The Cargo Truckers Solidarity (CTS, or TruckSol) union launched a general strike Monday against a government proposal to deregulate the number of small trucks used for home deliveries, and are demanding the introduction of “standard rates” for trucking services. Korea Bizwire reports that the strike has removed a third of the container trucking capacity available at Busan, South Korea's largest port.

The two Hanjin terminals at Busan are nearing maximum capacity, Bizwire says, at about 80 percent – the point where excess numbers begin to impede operations. Other terminals may face the same difficulties soon, especially since the strike has taken out part of Busan's inter-terminal transfer service for transshipments.

While Busan has been affected, Korea Herald reported that the trucker strike was not having a widespread impact across the nation due to a low participation rate. In addition, the deployment of police, military transport vehicles and non-union trucks has blunted the labor action’s impact.

“The government will sternly deal with this strike in accordance with the law and its principle,” said Transport Minister Kang Ho-in in a statement Monday.

The international Transport Worker’s Union accused the Korean government of a heavy-handed response to the strike. “It is unacceptable that the South Korean government is responding to the legitimate demands of workers with intimidation, violence and arrests,” said Tony Sheldon, the International Transport Workers’ Federation’s road transport chair. The union said that the arrests and injuries occurred after thousands of police surrounded a union rally in front of the Busan New Port; further, it said that the government has threatened strikers with reprisals, including license suspensions and criminal charges.

Strikers and police at Busan

The rail strike, now entering its third week, has taken out about half of the nation's freight train capacity. The Korea Herald estimated that over 7,000 members of the rail union are participating, about 40 percent, including workers on Seoul’s subway system.

Korea Railroad Corporation is reported to be using emergency staff to operate container freight services in an attempt to alleviate the port congestion.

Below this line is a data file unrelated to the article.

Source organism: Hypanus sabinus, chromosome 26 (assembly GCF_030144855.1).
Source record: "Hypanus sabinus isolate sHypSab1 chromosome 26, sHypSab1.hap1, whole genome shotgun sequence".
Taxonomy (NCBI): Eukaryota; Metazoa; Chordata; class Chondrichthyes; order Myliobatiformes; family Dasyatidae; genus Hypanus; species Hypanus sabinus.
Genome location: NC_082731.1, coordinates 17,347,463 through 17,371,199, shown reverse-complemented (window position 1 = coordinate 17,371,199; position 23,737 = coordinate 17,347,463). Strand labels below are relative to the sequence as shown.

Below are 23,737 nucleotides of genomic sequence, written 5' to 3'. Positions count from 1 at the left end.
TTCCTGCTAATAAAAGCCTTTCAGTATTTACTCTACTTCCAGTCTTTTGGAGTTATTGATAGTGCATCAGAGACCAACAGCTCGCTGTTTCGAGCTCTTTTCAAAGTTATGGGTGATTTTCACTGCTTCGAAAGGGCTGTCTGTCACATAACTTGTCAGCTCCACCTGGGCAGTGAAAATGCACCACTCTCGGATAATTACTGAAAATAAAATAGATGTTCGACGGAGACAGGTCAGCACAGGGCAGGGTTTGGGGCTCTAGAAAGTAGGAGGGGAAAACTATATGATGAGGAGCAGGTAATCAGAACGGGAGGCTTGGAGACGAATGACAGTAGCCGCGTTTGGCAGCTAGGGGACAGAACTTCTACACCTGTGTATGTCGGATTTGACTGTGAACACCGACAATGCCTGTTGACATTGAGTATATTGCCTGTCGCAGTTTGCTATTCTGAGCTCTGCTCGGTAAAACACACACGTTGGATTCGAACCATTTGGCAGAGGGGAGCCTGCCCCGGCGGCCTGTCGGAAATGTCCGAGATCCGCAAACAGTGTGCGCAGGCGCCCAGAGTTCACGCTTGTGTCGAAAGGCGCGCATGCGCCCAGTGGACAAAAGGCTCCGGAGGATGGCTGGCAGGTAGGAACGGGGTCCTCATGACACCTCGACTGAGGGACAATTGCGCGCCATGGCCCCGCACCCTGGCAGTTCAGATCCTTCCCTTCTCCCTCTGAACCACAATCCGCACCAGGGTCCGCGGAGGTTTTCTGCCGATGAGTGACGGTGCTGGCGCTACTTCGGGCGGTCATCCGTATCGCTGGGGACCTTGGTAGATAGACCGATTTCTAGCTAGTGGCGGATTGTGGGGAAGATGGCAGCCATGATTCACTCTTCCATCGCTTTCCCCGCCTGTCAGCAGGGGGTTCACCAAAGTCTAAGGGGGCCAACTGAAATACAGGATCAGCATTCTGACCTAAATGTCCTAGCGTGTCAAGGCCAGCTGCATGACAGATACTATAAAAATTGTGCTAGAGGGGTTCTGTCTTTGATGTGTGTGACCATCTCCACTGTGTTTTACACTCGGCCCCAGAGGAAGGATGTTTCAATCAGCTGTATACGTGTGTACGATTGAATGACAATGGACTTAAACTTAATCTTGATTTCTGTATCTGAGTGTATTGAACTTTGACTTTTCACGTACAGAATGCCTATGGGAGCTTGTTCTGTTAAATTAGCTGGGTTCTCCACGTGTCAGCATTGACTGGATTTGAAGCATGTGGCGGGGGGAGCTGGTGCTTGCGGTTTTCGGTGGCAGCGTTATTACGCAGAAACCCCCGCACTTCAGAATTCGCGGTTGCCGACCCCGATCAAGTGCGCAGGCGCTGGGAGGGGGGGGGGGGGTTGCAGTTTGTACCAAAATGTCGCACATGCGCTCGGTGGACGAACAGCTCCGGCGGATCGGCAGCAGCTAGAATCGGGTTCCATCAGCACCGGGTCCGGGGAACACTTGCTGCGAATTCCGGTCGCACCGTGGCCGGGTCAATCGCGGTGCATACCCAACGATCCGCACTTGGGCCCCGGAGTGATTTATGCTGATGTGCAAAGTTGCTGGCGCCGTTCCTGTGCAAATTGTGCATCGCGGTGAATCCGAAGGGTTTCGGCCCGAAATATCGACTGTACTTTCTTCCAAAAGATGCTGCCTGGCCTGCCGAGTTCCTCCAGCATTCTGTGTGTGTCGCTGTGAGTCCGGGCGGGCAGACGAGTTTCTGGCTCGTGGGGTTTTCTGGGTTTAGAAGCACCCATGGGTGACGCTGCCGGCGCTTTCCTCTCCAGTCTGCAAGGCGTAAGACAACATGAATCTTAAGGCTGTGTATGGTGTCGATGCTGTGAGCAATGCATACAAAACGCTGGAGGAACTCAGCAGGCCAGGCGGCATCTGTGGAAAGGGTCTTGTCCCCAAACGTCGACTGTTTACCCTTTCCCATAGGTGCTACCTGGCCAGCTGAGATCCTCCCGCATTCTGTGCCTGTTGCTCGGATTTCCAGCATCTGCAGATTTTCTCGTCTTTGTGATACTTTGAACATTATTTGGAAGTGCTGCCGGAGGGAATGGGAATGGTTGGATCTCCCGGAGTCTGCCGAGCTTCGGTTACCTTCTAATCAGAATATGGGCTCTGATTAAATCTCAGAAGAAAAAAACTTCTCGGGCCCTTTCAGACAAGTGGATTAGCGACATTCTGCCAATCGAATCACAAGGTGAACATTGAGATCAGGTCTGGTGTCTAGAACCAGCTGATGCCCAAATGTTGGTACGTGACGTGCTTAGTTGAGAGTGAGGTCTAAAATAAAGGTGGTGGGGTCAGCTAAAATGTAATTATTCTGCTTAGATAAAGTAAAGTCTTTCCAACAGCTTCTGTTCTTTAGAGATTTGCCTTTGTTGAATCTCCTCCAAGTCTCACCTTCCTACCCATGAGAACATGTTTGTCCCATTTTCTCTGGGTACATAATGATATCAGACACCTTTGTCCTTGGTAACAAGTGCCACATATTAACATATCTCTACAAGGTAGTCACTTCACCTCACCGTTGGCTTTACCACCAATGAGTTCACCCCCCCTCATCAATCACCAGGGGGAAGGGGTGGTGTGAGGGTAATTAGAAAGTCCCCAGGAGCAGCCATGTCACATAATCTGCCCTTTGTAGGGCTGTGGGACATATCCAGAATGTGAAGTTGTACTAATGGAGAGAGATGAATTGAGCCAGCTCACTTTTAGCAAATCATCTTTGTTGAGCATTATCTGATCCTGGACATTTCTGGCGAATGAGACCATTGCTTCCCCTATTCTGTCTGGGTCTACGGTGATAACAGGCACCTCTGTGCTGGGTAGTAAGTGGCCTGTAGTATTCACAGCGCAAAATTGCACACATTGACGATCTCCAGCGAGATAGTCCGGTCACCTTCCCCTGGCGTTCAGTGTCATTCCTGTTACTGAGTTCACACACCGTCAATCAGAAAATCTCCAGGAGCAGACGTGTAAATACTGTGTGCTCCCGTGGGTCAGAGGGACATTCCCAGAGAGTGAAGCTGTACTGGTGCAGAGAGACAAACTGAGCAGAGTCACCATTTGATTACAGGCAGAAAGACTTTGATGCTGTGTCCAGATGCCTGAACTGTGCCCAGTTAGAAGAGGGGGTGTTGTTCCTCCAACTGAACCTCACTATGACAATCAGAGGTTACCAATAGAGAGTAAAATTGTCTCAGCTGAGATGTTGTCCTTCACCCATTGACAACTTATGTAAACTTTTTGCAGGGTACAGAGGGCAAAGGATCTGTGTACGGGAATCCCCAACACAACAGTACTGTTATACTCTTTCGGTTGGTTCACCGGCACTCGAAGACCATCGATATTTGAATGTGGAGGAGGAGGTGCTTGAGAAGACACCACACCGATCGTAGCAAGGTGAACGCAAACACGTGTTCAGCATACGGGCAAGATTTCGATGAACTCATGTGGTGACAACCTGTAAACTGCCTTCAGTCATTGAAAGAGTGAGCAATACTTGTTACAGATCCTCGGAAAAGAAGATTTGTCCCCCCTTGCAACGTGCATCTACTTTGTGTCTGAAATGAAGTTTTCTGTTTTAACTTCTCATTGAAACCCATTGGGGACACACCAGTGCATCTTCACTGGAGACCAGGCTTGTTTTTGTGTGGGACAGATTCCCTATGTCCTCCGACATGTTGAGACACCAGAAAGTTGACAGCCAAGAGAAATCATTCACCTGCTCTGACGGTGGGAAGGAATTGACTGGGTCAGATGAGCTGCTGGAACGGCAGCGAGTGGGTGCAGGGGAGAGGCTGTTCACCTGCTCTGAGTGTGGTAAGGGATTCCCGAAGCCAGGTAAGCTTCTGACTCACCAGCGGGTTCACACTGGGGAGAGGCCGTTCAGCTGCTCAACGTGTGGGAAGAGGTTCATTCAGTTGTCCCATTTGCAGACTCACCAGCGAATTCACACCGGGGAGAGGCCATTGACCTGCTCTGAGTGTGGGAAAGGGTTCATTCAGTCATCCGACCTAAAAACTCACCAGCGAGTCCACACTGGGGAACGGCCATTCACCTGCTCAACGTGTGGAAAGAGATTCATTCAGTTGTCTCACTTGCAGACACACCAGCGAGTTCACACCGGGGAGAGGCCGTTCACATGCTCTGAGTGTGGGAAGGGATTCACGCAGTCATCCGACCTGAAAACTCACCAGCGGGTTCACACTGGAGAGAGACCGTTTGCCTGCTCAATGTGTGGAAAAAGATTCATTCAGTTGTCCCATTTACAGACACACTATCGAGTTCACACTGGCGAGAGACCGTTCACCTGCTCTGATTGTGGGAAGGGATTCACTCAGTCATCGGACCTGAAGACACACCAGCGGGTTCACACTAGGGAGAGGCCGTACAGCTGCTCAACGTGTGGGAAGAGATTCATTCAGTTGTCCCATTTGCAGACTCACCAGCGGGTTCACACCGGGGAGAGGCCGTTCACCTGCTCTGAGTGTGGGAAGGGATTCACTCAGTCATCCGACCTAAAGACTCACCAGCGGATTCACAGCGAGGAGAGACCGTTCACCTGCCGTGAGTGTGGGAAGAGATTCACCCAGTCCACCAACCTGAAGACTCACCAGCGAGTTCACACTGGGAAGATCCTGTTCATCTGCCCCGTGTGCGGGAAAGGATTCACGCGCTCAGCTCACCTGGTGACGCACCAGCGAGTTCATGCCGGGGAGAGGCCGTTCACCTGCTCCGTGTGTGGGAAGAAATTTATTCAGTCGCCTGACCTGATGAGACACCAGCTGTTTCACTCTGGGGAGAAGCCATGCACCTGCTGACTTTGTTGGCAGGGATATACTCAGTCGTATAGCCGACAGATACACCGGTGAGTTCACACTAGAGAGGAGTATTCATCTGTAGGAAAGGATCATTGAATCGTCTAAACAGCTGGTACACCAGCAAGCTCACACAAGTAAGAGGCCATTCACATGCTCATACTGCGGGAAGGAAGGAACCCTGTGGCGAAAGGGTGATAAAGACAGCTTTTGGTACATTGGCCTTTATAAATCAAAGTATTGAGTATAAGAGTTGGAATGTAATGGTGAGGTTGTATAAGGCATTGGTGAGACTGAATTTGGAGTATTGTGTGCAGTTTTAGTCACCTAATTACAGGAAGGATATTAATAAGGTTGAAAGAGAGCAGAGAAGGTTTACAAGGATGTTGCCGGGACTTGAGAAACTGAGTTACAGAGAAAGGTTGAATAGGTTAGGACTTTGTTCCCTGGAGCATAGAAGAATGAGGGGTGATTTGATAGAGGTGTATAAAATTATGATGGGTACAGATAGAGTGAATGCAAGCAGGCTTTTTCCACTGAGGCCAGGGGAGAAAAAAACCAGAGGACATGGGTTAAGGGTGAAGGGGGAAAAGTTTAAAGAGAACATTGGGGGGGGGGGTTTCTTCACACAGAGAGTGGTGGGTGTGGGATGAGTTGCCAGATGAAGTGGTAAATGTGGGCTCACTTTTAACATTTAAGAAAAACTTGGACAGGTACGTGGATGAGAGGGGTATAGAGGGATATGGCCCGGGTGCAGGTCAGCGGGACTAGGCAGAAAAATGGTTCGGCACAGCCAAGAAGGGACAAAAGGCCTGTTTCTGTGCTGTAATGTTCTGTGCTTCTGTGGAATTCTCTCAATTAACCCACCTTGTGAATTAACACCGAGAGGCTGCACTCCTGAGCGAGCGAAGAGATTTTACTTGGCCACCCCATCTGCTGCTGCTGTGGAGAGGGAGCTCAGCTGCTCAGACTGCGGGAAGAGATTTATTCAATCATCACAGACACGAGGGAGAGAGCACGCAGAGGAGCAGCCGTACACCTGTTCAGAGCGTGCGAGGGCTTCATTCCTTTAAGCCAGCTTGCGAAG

The labor dispute comes amidst other bad news for Korean port activity. South Korea's export volume shrank at six percent year on year in September, due mainly to another ongoing strike at automaker Hyundai Motor and a multi-billion-dollar recall on Samsung's new Galaxy Note 7 smartphone – in addition to the logistics problems stemming from the collapse of Hanjin.

Korean Education Ministry mandates disciplinary action for teachers’ full-time union activity
http://english.hani.co.kr/arti/english_edition/e_national/790241.html
Posted on : Apr.11,2017 16:43 KSTModified on : Apr.11,2017 16:43 KST
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<149189534148_20170412.JPG>
Members of the Korean Teachers’ and Education Workers’ Union have their heads shaved outside of the Central Government Complex in Seoul, calling on the government to withdraw plans to revoke the union‘s legal status, Mar. 2016. (by Lee Jeong-yong, staff photographer)
Teachers union plans to lodge a complaint with Prosecutors, alleging abuse of power by Minister of Education
The Ministry of Education demanded that metropolitan and provincial offices of education revoking permissions for full-time union activities by schoolteacher members of the Korean Teachers’ and Education Workers’ Union (KTU), and take disciplinary action against them by Apr. 28.

The ministry also plans to consider criminal complaints against education superintendents who continue refusing to comply, including charges of dereliction of duty.

The KTU said it would “hold the ministry accountable for its abuse of power in infringing on the authority assigned to metropolitan and provincial education superintendents and trampling on labor union rights with its ex officio revocation of full-time unionist [permissions].”

The ministry announced on Apr. 10 that it had “sent a notice to the various metropolitan and provincial offices of education demanding that they carry out disciplinary action by Apr. 28 against KTU teachers who have not been going to work at schools because of their union activities, and submit their results.”

The ministry stressed that it could not permit full-time union activities because the KTU does not constitute a labor union as specified in Article 5 of the Act on the Establishment and Operation of Teachers’ Unions. It also said it “plans to consider making criminal complaints against superintendents of offices of education that continue refusing to carry out disciplinary action in connection with the KTU’s violations of its service obligations.”

“These offices of education must stop infringing on the right to learn and causing chaos in educational settings with their arbitrary enforcement of the law,” it said. The ministry previously demanded that the Seoul Metropolitan Office of Education (SMOE) and other metropolitan and provincial offices of education revoke permissions for full-time union activities by KTU teachers, but some refused.

The offices of education remained on the fence about the measure.

“Now that the procedures for revoking authority have begun, there’s about a two-week period left for related administrative procedures. We plan to conclude submission of opinions from the parties involved and other procedures before deciding our position,” the SMOE said.

The South Gyeongsang Province Office of Education said its decision would “take into account equity with other metropolitan and provincial offices of education.”

The KTU plans to lodge a complaint with the Seoul Central District Prosecutors‘ Office on Apr. 11 charging four ministry officials with abuse of power, including Minister of Education Lee Joon-sik. Currently, a total of 16 KTU-affiliated schoolteachers are not reporting to work at schools for reasons of full-time union activity.